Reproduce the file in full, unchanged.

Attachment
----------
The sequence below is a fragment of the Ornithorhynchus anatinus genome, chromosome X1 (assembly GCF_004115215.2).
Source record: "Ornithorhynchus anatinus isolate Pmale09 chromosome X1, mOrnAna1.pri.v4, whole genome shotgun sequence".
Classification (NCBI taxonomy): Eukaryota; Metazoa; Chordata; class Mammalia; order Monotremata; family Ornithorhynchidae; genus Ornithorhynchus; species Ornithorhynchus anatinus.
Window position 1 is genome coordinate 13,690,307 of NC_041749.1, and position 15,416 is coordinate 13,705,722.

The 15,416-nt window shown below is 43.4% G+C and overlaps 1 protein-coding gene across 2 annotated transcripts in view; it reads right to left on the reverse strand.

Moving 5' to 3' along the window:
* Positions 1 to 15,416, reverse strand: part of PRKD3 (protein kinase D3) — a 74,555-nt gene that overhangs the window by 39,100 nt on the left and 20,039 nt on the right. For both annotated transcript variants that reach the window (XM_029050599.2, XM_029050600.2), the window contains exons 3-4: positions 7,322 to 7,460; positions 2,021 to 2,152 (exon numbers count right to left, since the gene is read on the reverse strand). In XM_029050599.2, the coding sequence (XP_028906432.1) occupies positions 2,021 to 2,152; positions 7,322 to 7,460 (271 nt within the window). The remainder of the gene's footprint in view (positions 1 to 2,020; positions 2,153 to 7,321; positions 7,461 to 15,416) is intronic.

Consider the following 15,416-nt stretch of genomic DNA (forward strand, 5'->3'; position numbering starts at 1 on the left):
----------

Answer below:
The sequence below is a fragment of the Ornithorhynchus anatinus genome, chromosome X1 (assembly GCF_004115215.2).
Source record: "Ornithorhynchus anatinus isolate Pmale09 chromosome X1, mOrnAna1.pri.v4, whole genome shotgun sequence".
Classification (NCBI taxonomy): Eukaryota; Metazoa; Chordata; class Mammalia; order Monotremata; family Ornithorhynchidae; genus Ornithorhynchus; species Ornithorhynchus anatinus.
Window position 1 is genome coordinate 13,690,307 of NC_041749.1, and position 15,416 is coordinate 13,705,722.

The 15,416-nt window shown below is 43.4% G+C and overlaps 1 protein-coding gene across 2 annotated transcripts in view; it reads right to left on the reverse strand.

Moving 5' to 3' along the window:
* Positions 1 to 15,416, reverse strand: part of PRKD3 (protein kinase D3) — a 74,555-nt gene that overhangs the window by 39,100 nt on the left and 20,039 nt on the right. For both annotated transcript variants that reach the window (XM_029050599.2, XM_029050600.2), the window contains exons 3-4: positions 7,322 to 7,460; positions 2,021 to 2,152 (exon numbers count right to left, since the gene is read on the reverse strand). In XM_029050599.2, the coding sequence (XP_028906432.1) occupies positions 2,021 to 2,152; positions 7,322 to 7,460 (271 nt within the window). The remainder of the gene's footprint in view (positions 1 to 2,020; positions 2,153 to 7,321; positions 7,461 to 15,416) is intronic.

Consider the following 15,416-nt stretch of genomic DNA (forward strand, 5'->3'; position numbering starts at 1 on the left):